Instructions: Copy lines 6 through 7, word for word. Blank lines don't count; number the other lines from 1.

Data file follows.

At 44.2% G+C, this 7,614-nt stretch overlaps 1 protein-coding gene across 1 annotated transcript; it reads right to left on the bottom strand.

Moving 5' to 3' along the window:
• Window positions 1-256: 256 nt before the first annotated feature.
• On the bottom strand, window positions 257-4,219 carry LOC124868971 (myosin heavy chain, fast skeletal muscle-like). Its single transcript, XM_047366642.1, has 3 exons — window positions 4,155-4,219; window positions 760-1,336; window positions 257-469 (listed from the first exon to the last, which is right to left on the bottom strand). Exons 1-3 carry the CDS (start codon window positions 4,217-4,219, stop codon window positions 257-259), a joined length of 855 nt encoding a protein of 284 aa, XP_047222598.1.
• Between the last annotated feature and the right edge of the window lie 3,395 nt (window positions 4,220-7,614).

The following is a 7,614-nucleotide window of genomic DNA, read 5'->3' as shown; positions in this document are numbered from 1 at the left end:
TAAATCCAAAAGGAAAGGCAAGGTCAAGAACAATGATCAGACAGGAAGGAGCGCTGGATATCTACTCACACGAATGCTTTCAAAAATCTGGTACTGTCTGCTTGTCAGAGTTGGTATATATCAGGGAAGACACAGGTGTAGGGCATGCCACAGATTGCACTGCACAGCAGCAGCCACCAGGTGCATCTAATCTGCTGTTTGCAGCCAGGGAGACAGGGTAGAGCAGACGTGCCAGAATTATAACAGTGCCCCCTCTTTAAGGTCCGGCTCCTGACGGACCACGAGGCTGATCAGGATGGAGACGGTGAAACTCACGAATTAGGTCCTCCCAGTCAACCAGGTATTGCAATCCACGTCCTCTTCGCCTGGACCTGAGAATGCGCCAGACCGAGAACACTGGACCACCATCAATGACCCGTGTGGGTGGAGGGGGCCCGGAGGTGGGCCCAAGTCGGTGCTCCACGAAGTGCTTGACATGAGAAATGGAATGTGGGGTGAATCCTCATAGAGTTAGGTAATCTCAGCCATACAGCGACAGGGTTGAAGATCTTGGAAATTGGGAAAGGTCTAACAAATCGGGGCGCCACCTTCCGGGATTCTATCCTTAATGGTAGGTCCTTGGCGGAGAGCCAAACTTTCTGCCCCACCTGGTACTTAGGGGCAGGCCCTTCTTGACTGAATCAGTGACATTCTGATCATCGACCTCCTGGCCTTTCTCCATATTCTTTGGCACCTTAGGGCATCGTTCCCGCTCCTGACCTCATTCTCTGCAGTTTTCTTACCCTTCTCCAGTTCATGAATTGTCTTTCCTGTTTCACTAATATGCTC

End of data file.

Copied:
The following is a 7,614-nucleotide window of genomic DNA, read 5'->3' as shown; positions in this document are numbered from 1 at the left end:
TAAATCCAAAAGGAAAGGCAAGGTCAAGAACAATGATCAGACAGGAAGGAGCGCTGGATATCTACTCACACGAATGCTTTCAAAAATCTGGTACTGTCTGCTTGTCAGAGTTGGTATATATCAGGGAAGACACAGGTGTAGGGCATGCCACAGATTGCACTGCACAGCAGCAGCCACCAGGTGCATCTAATCTGCTGTTTGCAGCCAGGGAGACAGGGTAGAGCAGACGTGCCAGAATTATAACAGTGCCCCCTCTTTAAGGTCCGGCTCCTGACGGACCACGAGGCTGATCAGGATGGAGACGGTGAAACTCACGAATTAGGTCCTCCCAGTCAACCAGGTATTGCAATCCACGTCCTCTTCGCCTGGACCTGAGAATGCGCCAGACCGAGAACACTGGACCACCATCAATGACCCGTGTGGGTGGAGGGGGCCCGGAGGTGGGCCCAAGTCGGTGCTCCACGAAGTGCTTGACATGAGAAATGGAATGTGGGGTGAATCCTCATAGAGTTAGGTAATCTCAGCCATACAGCGACAGGGTTGAAGATCTTGGAAATTGGGAAAGGTCTAACAAATCGGGGCGCCACCTTCCGGGATTCTATCCTTAATGGTAGGTCCTTGGCGGAGAGCCAAACTTTCTGCCCCACCTGGTACTTAGGGGCAGGCCCTTCTTGACTGAATCAGTGACATTCTGATCATCGACCTCCTGGCCTTTCTCCATATTCTTTGGCACCTTAGGGCATCGTTCCCGCTCCTGACCTCATTCTCTGCAGTTTTCTTACCCTTCTCCAGTTCATGAATTGTCTTTCCTGTTTCACTAATATGCTC